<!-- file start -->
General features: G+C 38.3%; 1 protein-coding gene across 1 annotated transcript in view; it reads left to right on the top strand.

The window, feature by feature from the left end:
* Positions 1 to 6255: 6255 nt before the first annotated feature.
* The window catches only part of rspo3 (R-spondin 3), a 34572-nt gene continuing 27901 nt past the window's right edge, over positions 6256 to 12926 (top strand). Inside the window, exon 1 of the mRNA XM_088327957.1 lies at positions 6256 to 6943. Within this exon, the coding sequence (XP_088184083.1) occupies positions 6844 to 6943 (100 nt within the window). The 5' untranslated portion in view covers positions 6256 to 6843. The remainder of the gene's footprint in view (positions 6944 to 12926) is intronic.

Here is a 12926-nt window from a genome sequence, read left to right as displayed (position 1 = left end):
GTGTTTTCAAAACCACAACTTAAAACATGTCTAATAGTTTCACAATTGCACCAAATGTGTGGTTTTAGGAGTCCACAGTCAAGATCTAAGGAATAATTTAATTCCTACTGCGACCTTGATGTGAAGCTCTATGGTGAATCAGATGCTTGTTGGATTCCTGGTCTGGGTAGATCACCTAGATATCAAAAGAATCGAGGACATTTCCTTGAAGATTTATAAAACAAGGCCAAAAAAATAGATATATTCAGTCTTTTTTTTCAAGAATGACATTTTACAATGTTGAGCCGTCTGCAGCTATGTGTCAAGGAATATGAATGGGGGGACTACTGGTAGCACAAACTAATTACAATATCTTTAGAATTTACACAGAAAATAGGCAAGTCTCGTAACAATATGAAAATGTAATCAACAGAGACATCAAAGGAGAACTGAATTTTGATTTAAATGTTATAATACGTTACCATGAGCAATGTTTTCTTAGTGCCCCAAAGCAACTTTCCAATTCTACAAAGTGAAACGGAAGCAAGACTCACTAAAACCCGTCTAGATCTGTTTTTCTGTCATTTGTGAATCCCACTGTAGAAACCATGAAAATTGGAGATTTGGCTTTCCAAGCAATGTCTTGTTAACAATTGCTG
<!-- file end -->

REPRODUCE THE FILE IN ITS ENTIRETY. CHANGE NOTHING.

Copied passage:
General features: G+C 38.3%; 1 protein-coding gene across 1 annotated transcript in view; it reads left to right on the top strand.

The window, feature by feature from the left end:
* Positions 1 to 6255: 6255 nt before the first annotated feature.
* The window catches only part of rspo3 (R-spondin 3), a 34572-nt gene continuing 27901 nt past the window's right edge, over positions 6256 to 12926 (top strand). Inside the window, exon 1 of the mRNA XM_088327957.1 lies at positions 6256 to 6943. Within this exon, the coding sequence (XP_088184083.1) occupies positions 6844 to 6943 (100 nt within the window). The 5' untranslated portion in view covers positions 6256 to 6843. The remainder of the gene's footprint in view (positions 6944 to 12926) is intronic.

Here is a 12926-nt window from a genome sequence, read left to right as displayed (position 1 = left end):
GTGTTTTCAAAACCACAACTTAAAACATGTCTAATAGTTTCACAATTGCACCAAATGTGTGGTTTTAGGAGTCCACAGTCAAGATCTAAGGAATAATTTAATTCCTACTGCGACCTTGATGTGAAGCTCTATGGTGAATCAGATGCTTGTTGGATTCCTGGTCTGGGTAGATCACCTAGATATCAAAAGAATCGAGGACATTTCCTTGAAGATTTATAAAACAAGGCCAAAAAAATAGATATATTCAGTCTTTTTTTTCAAGAATGACATTTTACAATGTTGAGCCGTCTGCAGCTATGTGTCAAGGAATATGAATGGGGGGACTACTGGTAGCACAAACTAATTACAATATCTTTAGAATTTACACAGAAAATAGGCAAGTCTCGTAACAATATGAAAATGTAATCAACAGAGACATCAAAGGAGAACTGAATTTTGATTTAAATGTTATAATACGTTACCATGAGCAATGTTTTCTTAGTGCCCCAAAGCAACTTTCCAATTCTACAAAGTGAAACGGAAGCAAGACTCACTAAAACCCGTCTAGATCTGTTTTTCTGTCATTTGTGAATCCCACTGTAGAAACCATGAAAATTGGAGATTTGGCTTTCCAAGCAATGTCTTGTTAACAATTGCTG